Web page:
“I actually don’t think this is real,” Rivera-Sarmiento, 19, said. “I never thought I’d be graduating. I thought I would be in Honduras right now.”
No one is sure how many students like Rivera-Sarmiento have been channeled from the vice principal’s office to the custody of Immigration and Customs Enforcement. A spokesman for ICE said the agency cannot track the number of students detained based on school arrests because it does not record how unauthorized immigrants are originally arrested.
“Students do not get on ICE’s radar; aliens who are criminally arrested by local law enforcement get on ICE’s radar,” said Carl Rusnok, an agency spokesman.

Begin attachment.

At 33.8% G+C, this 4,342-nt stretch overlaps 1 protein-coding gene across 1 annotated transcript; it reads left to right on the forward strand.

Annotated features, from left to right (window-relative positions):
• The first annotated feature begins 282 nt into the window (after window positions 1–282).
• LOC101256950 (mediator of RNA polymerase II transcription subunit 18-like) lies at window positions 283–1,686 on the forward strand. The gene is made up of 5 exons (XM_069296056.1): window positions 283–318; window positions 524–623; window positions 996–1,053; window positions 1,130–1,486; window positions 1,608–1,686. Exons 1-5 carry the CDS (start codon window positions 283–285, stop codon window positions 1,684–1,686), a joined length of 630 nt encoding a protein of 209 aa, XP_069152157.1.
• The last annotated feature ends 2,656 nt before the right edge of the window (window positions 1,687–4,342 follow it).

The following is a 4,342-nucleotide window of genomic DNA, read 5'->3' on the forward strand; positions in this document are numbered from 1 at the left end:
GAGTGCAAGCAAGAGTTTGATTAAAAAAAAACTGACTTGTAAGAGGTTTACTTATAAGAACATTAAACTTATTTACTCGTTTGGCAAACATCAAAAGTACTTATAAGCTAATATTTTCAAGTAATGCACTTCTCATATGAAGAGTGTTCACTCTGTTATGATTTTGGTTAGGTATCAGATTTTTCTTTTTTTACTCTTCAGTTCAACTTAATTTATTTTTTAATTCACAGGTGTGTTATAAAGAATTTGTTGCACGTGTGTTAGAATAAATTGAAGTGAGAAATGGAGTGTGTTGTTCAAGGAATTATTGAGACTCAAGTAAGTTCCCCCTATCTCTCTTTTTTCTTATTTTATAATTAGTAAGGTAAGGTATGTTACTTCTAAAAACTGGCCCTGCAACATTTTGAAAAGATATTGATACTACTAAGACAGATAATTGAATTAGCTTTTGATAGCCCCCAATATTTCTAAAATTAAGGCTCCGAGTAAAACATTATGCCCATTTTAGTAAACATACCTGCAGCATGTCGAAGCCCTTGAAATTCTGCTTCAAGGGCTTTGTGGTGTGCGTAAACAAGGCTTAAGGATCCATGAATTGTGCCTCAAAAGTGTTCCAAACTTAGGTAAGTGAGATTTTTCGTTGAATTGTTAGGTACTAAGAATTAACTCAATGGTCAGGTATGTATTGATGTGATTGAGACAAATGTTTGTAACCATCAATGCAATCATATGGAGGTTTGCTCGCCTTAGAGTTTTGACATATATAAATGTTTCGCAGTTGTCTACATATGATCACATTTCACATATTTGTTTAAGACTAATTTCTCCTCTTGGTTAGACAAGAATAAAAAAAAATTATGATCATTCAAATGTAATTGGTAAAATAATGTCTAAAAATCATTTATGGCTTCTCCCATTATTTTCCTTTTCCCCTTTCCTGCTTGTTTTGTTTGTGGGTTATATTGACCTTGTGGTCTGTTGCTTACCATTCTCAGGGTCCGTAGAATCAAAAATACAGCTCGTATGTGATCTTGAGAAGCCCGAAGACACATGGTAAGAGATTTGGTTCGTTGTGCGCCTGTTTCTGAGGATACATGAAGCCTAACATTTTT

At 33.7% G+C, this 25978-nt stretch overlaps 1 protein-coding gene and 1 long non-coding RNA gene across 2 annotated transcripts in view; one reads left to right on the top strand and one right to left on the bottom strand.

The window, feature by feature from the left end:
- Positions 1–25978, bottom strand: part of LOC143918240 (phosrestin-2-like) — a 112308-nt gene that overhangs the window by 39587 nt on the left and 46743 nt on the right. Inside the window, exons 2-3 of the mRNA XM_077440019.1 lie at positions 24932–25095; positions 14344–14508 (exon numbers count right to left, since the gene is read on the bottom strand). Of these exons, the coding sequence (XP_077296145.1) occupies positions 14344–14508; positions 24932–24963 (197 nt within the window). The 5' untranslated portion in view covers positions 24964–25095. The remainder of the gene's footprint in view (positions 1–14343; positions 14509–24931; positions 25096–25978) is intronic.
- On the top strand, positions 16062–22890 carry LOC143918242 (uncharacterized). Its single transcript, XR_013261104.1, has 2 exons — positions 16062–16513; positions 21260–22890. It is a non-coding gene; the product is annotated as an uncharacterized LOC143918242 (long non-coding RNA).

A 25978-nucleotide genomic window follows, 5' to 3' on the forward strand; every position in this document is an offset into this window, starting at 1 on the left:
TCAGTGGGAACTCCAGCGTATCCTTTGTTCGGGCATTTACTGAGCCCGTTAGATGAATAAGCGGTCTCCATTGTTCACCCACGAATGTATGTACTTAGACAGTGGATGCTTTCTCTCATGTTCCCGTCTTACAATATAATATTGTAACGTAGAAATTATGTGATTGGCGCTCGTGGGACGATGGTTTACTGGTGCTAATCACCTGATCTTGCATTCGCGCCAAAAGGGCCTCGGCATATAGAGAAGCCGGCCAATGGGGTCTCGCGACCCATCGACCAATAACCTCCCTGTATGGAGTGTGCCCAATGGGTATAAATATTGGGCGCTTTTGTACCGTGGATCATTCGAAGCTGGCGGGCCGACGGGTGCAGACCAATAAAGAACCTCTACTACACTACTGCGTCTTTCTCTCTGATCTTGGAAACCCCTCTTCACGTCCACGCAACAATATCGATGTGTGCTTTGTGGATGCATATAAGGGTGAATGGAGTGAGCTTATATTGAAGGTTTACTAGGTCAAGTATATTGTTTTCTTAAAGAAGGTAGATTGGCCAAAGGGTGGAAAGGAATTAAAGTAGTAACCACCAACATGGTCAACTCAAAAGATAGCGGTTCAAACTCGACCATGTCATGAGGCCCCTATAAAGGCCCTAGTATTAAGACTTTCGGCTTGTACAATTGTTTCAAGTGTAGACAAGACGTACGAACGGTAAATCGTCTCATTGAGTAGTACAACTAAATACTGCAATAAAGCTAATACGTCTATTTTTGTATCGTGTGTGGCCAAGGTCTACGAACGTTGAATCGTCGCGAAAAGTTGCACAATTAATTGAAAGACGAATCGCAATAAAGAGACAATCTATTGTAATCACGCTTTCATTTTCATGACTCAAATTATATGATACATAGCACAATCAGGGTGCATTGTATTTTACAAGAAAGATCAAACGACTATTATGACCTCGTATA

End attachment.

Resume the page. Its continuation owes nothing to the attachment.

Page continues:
But immigrant groups think that given the anti-immigrant atmosphere fueled by the Trump administration, the fear is justified. Schools are still widely considered sanctuaries for immigrant students, and educators have been their fiercest advocates.
But, said Angie Junck, supervising attorney for the California-based Immigrant Legal Resource Center, “all it takes is one rogue school employee to call ICE.”
The agency still classifies schools as “sensitive locations” where enforcement actions are generally prohibited. But immigrant rights groups point out that the designation has not stopped ICE agents from picking up parents as they drop their children off at school, nor has it prevented school disciplinarians from helping to build ICE cases.